Skip to main content

Idaho Author Gail Chumbley Will Share Her Stories With Us On Oct. 19

Idaho author Gail Chumbley will share stories from her two-volume Memoir, "River of January," and "River of January: Figure Eight," crafted from a vast family archive. Soar through the fiery skies of World War II, and glide across glittering ice in lavish productions at New York's Rockefeller Center, as she recounts this true and stirring saga of the 20th century.

Everyone is invited to attend this free meet-the-author event on Thursday, Oct. 19, beginning at 10 a.m. There's no need to sign-up, just drop in at 690 Robbins Road.

 

 

 


Medicare-Covered Service You May Qualify For

Complete Care is offering a free seminar to help people learn about Medicare-covered services that they may qualify for. Complete Care's palliative program coordinates care for people with chronic conditions and can offer information about resources that are available.

The seminar begins at 1 p.m. on Thursday, Oct. 19. No need to register, just drop in at 690 Robbins Road.

 

 


Explore with Lifetime and Leisure

Lifetime and Leisure activities are social, educational and fitness related programs for adults age 62 and older. Join us for an activity, meet new friends and leave the driving to us!

In addition, the Dick Eardley Boise Senior Center offers a plethora of activities and classes that help older adults stay physically, mentally and socially strong. Activities include Arts and Education, Health Activities and Social Opportunities.

Activities include:

  • Exercise Classes
  • Yoga
  • Tai Chi
  • Longevity Stick Exercise
  • Classes specifically for seniors that help with balance and strength
  • Legal Counseling
  • Health Fairs
  • Games
  • Pinochle
  • Bridge
  • Canasta
  • Income Tax Assistance
  • Lending Library
  • Art Classes

>> Learn more about Lifetime and Leisure Activities offered through Boise Parks and Recreation.

 


Active Living Every Day (ALED)

ALED is a group-based behavior-change physical activity program developed at the Cooper Institute that focuses on helping sedentary people become and stay physically active.

Program philosophy:
Moderate amounts and intensities of physical activity result in significant health benefits. 150 minutes per week of moderate-intensity activity, or 75 minutes of vigorous-intensity activity, or a combination of both, pay off big in terms of health benefits.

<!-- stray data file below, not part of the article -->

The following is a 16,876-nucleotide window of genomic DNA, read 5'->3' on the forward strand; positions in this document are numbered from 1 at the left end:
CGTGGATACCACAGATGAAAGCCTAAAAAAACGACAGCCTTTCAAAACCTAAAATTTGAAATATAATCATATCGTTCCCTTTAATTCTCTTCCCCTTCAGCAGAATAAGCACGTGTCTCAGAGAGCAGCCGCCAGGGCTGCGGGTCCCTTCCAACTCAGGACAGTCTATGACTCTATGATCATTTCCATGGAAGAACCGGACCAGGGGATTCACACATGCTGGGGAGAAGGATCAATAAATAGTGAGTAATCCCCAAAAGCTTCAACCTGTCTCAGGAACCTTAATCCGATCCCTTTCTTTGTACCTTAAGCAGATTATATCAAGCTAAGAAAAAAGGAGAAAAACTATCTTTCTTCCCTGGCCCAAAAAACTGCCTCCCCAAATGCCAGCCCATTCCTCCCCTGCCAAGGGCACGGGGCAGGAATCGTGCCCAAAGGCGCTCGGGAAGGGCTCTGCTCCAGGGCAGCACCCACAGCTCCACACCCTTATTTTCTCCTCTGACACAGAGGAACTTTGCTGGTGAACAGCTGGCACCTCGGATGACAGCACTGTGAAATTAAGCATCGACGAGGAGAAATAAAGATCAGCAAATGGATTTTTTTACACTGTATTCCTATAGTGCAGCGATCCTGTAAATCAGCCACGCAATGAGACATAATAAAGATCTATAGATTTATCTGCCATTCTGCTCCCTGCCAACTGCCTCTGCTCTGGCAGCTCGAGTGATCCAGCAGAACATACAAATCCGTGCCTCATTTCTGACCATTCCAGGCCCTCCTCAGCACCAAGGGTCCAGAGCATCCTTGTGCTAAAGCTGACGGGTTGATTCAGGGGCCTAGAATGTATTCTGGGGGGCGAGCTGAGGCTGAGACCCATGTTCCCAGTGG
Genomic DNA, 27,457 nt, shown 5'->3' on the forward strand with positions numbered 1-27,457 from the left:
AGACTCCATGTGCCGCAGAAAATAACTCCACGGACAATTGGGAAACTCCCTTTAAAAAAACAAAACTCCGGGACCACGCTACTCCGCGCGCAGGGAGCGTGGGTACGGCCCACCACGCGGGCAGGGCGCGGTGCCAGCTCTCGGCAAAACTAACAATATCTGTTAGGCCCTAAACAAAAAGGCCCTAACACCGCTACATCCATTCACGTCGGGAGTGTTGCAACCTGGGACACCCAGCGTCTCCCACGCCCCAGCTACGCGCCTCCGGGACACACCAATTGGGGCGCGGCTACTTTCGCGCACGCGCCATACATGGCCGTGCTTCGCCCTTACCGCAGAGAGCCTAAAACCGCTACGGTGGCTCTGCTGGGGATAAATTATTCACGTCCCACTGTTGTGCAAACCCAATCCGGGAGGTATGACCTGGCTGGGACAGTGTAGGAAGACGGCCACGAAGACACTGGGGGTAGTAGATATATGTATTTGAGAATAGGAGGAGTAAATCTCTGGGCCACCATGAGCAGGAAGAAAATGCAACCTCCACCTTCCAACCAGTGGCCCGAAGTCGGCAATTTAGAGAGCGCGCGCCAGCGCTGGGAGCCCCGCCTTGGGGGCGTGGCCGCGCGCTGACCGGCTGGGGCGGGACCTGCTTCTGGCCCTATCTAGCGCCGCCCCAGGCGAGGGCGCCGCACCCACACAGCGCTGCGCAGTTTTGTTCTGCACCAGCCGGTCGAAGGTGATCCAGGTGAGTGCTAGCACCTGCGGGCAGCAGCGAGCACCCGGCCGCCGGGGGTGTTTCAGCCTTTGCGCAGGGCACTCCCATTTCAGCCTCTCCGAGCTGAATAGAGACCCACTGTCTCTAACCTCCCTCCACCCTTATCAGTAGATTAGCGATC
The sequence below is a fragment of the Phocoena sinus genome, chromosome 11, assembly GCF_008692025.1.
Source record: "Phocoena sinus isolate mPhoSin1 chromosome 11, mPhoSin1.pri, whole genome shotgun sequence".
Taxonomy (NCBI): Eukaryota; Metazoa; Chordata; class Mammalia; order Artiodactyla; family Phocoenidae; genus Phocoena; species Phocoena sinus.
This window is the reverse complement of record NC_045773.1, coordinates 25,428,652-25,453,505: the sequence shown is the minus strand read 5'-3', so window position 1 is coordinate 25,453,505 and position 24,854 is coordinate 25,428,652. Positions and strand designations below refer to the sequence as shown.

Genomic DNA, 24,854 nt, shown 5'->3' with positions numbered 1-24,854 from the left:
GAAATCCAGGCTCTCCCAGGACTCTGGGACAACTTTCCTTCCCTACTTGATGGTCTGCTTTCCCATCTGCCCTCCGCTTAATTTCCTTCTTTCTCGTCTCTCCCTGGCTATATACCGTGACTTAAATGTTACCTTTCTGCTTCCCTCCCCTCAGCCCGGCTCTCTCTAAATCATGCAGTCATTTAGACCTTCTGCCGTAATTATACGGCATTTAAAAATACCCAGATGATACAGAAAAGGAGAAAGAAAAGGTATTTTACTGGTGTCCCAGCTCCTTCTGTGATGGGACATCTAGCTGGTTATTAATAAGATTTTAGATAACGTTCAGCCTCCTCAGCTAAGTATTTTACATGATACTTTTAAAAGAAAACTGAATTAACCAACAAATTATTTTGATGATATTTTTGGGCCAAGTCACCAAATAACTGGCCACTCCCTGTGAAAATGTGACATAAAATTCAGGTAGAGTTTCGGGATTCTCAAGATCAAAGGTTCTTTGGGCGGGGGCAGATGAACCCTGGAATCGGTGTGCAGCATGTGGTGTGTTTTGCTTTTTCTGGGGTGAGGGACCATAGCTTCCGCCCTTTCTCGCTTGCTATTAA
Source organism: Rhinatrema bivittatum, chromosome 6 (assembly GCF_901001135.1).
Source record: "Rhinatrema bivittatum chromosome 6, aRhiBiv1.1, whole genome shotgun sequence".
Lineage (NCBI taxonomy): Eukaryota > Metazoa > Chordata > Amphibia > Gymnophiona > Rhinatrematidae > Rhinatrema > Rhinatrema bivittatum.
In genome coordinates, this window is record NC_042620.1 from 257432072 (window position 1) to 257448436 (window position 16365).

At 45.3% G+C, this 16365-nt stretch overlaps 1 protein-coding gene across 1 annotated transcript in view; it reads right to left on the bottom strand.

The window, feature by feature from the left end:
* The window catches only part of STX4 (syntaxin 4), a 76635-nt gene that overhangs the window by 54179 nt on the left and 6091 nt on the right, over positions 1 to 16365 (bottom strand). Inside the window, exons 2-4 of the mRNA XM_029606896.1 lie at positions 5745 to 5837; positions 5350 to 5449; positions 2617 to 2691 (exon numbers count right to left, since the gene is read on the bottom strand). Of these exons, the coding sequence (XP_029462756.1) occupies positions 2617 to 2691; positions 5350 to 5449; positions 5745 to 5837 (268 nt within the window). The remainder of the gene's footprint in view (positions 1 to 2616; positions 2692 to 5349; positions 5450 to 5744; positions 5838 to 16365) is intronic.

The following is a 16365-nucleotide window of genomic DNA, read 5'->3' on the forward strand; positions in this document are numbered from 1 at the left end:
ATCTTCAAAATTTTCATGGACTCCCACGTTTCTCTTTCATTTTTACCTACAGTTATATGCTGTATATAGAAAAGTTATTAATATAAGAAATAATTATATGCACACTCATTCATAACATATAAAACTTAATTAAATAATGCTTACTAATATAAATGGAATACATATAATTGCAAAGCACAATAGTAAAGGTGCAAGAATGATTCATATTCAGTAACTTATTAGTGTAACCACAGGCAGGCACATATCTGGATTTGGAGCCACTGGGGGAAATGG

Lifestyle physical activity is an important alternative to more traditional fitness-center based exercise. Everyone is different; some people prefer a structured exercise program. But when you’re just starting out, in particular, lifestyle physical activity gets you moving without special equipment, and you can do it anywhere.
People are more likely to become and stay active when taught appropriate lifestyle skills based on their readiness to change. Wonder why you start a new program, then are right back where you started six months later? You haven’t changed your behavior. This program teaches you how to change.

How does it work?
Participants, about 20 people in a group, come together for one-hour weekly sessions for 12 weeks of education and discussion to learn skills (i.e., identifying and overcoming barriers, setting goals, creating an action plan) needed to become more physically active. A variety of moderate and vigorous physical activities are discussed in the program, giving the background for individuals to make their personal decisions the type and amount of exercise they want to do. Participants do their actual physical activity outside of the group setting. Facilitators (instructors) that teach the course are trained and certified. A participant book is used in conjunction with the course.

Who can participate?
Anyone interested in becoming physically active.

Call (208) 608-7583 for more information.